Using Living Cells in a 3D Printer to Bioprint Tissue Structures

A high-resolution 3D printing technique that uses a novel bioink to embed cells in a 3D matrix is currently being developed at TU Wien in Vienna, Austria. This technique is extremely precise and prints at the speed of one meter per second, achieving unprecedented efficiency. This work was published in the journal Advanced Healthcare Materials.

Embedding cells into uniquely designed 3D frameworks allows for the controlled investigation of tissue growth and cell behavior. Bioprinting these models can be challenging due to a lack of precision and short time frames in which the cells can be manipulated without being damaged. The materials used in this process must be compatible with the living cells as well, limiting the number of bioprinting materials that can be used.

“The behavior of a cell behaves depends crucially on the mechanical, chemical and geometric properties of its environment,” explained Aleksandr Ovsianikov, head of the 3D Printing and Biofabrication research group at TU Wien’s Institute of Materials Science and Technology. “The structures in which the cells are embedded must be permeable to nutrients so that the cells can survive and multiply. But it is also important whether the structures are stiff or flexible, whether they are stable or degrade over time”.

Researchers can create intricate microenvironments, or scaffolds, and introduce living cells to them to create unique models, however, it can be difficult to put cells deep within this structure. This technique also leads to poor cell distribution throughout the scaffold, with homogenous distribution being nearly impossible to achieve. Bioprinting presents a much more efficient approach, integrating the living cells into the microstructure while it is being created.

“Until now, there has simply been a lack of suitable chemical substances,” said Ovsianikov. “You need liquids or gels that solidify precisely where you illuminate them with a focused laser beam. However, these materials must not be harmful to the cells, and the whole process has to happen extremely quickly.”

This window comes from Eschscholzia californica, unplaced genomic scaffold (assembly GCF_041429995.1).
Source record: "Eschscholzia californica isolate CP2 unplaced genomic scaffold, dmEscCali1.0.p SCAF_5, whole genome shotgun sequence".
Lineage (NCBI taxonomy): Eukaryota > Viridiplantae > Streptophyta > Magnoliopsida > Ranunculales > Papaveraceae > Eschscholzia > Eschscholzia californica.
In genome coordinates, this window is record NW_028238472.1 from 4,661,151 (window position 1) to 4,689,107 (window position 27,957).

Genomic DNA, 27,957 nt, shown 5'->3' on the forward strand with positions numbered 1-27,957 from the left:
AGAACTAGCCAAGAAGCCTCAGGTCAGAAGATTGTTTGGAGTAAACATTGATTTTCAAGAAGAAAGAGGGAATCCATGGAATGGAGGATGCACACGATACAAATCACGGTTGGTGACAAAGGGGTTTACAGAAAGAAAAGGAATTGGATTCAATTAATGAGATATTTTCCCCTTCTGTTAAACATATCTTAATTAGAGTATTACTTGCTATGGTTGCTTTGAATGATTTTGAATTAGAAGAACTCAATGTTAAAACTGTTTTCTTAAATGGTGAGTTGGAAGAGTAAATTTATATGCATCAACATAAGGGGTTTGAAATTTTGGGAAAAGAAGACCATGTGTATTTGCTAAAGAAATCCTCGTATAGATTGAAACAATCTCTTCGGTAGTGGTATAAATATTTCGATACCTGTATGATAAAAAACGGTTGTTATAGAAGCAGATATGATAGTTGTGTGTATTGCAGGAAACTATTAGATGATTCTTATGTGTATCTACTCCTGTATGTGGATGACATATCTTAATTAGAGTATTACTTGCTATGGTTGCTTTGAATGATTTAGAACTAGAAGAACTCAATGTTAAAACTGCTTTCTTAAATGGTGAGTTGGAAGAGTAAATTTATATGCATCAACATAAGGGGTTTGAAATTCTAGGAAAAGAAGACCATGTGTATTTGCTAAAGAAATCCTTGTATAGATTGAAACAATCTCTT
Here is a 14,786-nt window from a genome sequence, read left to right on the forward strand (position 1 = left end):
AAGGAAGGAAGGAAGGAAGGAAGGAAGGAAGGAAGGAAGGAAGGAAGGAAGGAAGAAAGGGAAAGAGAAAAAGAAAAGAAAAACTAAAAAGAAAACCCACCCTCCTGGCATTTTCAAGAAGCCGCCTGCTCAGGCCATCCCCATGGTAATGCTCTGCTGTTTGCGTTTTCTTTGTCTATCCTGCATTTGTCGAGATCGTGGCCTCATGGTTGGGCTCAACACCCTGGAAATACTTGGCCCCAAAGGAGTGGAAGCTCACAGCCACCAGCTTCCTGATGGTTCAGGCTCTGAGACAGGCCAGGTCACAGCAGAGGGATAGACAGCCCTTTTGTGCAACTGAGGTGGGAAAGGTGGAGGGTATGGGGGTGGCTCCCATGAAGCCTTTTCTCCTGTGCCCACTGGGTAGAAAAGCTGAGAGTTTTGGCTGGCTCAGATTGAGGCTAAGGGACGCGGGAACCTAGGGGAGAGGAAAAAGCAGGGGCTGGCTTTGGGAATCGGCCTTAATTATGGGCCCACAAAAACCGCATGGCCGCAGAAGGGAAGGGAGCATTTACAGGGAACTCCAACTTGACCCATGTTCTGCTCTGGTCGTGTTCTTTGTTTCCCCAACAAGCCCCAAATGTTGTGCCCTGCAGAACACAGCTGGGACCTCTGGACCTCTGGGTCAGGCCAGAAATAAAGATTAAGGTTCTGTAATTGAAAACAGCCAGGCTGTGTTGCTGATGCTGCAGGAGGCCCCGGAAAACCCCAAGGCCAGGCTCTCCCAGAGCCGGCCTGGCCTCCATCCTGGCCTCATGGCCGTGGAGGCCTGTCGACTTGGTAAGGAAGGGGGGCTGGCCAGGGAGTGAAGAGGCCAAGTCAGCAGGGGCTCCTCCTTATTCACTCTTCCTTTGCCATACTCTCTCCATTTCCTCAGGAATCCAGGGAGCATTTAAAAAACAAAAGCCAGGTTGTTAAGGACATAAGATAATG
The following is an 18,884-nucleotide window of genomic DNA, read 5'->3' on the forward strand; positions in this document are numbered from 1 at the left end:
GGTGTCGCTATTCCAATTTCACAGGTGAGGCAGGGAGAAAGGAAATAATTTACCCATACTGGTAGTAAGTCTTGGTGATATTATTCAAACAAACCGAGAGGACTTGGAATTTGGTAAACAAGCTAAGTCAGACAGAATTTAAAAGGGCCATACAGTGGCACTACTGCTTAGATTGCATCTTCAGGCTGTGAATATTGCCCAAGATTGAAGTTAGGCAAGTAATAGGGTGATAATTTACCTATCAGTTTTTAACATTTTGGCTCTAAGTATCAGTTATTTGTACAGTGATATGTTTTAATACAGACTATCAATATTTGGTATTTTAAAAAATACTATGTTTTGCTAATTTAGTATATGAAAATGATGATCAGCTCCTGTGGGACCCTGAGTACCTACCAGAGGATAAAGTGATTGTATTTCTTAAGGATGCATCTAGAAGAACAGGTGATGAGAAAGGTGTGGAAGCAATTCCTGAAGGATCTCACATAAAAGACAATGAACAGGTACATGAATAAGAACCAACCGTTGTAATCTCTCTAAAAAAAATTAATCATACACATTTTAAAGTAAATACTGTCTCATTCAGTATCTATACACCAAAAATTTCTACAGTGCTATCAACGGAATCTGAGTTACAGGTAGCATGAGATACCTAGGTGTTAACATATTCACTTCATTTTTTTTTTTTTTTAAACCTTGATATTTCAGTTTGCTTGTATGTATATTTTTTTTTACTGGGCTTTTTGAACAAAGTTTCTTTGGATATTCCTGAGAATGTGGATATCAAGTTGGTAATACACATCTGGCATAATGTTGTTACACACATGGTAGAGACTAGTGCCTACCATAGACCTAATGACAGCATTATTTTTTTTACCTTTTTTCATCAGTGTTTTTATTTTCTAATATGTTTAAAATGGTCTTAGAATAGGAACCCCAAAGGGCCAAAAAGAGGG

An Improved Approach

TU Wien has been using two-photon polymerization, a technique in which a chemical reaction is only initiated when a molecule of material absorbs two photons of a laser beam at once, for years to yield high resolution. This is only effective when a very intense laser beam is directed at the substrate, which induces the compound to harden. The selectivity of this technique makes it well-suited to create intricate, precise structures.

This extreme accuracy usually comes at the cost of efficiency, but this TU Wien technique processes substrates at a rapid pace of one meter per second. This is crucial for bioprinting structures that contain living cells, being that the process must be completed within a few hours for the cells to have a high likelihood of survival and continued development.

“Our method provides many possibilities to adapt the environment of the cells,” explained Ovsianikov. Depending on how the structure is built, it can be made stiffer or softer. Even fine, continuous gradients are possible. In this way, it is possible to define exactly how the structure should look in order to allow the desired kind of cell growth and cell migration. The laser intensity can also be used to determine how easily the structure will be degraded over time.

“Using these 3D scaffolds, it is possible to investigate the behavior of cells with previously unattainable accuracy. It is possible to study the spread of diseases, and if stem cells are used, it is even possible to produce tailor-made tissue in this way,” Ovsianikov concluded.